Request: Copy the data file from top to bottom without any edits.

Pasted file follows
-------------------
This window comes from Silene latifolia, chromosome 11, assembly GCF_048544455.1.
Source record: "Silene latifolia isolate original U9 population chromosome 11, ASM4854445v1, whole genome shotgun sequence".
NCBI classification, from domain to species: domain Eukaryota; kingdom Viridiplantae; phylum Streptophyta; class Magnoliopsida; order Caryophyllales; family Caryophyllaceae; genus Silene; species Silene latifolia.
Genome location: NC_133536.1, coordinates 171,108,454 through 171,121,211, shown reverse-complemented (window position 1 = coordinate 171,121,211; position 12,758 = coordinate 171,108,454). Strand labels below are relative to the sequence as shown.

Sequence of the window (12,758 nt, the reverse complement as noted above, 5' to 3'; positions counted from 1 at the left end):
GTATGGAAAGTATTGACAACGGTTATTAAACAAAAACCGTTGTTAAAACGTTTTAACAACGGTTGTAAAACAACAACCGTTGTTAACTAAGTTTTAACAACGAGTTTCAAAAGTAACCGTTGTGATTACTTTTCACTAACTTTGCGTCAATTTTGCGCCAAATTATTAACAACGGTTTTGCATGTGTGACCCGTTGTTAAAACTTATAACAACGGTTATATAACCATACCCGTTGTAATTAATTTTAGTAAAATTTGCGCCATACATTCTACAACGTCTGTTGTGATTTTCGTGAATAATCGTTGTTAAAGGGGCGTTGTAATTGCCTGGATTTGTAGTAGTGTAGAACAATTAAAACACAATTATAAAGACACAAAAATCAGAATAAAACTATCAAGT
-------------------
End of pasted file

This window comes from Silene latifolia, chromosome 11, assembly GCF_048544455.1.
Source record: "Silene latifolia isolate original U9 population chromosome 11, ASM4854445v1, whole genome shotgun sequence".
NCBI classification, from domain to species: domain Eukaryota; kingdom Viridiplantae; phylum Streptophyta; class Magnoliopsida; order Caryophyllales; family Caryophyllaceae; genus Silene; species Silene latifolia.
Genome location: NC_133536.1, coordinates 171,108,454 through 171,121,211, shown reverse-complemented (window position 1 = coordinate 171,121,211; position 12,758 = coordinate 171,108,454). Strand labels below are relative to the sequence as shown.

Sequence of the window (12,758 nt, the reverse complement as noted above, 5' to 3'; positions counted from 1 at the left end):
GTATGGAAAGTATTGACAACGGTTATTAAACAAAAACCGTTGTTAAAACGTTTTAACAACGGTTGTAAAACAACAACCGTTGTTAACTAAGTTTTAACAACGAGTTTCAAAAGTAACCGTTGTGATTACTTTTCACTAACTTTGCGTCAATTTTGCGCCAAATTATTAACAACGGTTTTGCATGTGTGACCCGTTGTTAAAACTTATAACAACGGTTATATAACCATACCCGTTGTAATTAATTTTAGTAAAATTTGCGCCATACATTCTACAACGTCTGTTGTGATTTTCGTGAATAATCGTTGTTAAAGGGGCGTTGTAATTGCCTGGATTTGTAGTAGTGTAGAACAATTAAAACACAATTATAAAGACACAAAAATCAGAATAAAACTATCAAGT